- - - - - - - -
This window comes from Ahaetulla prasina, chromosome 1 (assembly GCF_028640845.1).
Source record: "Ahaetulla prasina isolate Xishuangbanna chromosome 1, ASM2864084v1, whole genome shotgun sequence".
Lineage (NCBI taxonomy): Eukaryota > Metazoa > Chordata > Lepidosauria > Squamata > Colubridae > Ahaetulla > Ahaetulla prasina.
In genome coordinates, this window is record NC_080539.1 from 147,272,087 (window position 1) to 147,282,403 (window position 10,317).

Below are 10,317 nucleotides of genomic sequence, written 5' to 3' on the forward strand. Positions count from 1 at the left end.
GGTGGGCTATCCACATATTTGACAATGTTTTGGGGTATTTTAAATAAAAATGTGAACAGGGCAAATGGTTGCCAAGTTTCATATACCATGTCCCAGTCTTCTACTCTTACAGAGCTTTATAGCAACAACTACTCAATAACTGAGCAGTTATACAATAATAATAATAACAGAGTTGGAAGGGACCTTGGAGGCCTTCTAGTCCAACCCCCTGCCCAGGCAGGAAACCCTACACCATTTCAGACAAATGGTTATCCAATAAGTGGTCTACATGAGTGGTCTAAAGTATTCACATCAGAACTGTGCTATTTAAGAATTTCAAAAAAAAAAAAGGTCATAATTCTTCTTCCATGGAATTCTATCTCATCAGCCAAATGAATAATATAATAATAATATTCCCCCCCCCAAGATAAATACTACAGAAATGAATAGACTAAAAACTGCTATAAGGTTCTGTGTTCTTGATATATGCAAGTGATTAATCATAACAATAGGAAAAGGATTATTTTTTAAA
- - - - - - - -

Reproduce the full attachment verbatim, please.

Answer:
This window comes from Ahaetulla prasina, chromosome 1 (assembly GCF_028640845.1).
Source record: "Ahaetulla prasina isolate Xishuangbanna chromosome 1, ASM2864084v1, whole genome shotgun sequence".
Lineage (NCBI taxonomy): Eukaryota > Metazoa > Chordata > Lepidosauria > Squamata > Colubridae > Ahaetulla > Ahaetulla prasina.
In genome coordinates, this window is record NC_080539.1 from 147,272,087 (window position 1) to 147,282,403 (window position 10,317).

Below are 10,317 nucleotides of genomic sequence, written 5' to 3' on the forward strand. Positions count from 1 at the left end.
GGTGGGCTATCCACATATTTGACAATGTTTTGGGGTATTTTAAATAAAAATGTGAACAGGGCAAATGGTTGCCAAGTTTCATATACCATGTCCCAGTCTTCTACTCTTACAGAGCTTTATAGCAACAACTACTCAATAACTGAGCAGTTATACAATAATAATAATAACAGAGTTGGAAGGGACCTTGGAGGCCTTCTAGTCCAACCCCCTGCCCAGGCAGGAAACCCTACACCATTTCAGACAAATGGTTATCCAATAAGTGGTCTACATGAGTGGTCTAAAGTATTCACATCAGAACTGTGCTATTTAAGAATTTCAAAAAAAAAAAAGGTCATAATTCTTCTTCCATGGAATTCTATCTCATCAGCCAAATGAATAATATAATAATAATATTCCCCCCCCCAAGATAAATACTACAGAAATGAATAGACTAAAAACTGCTATAAGGTTCTGTGTTCTTGATATATGCAAGTGATTAATCATAACAATAGGAAAAGGATTATTTTTTAAA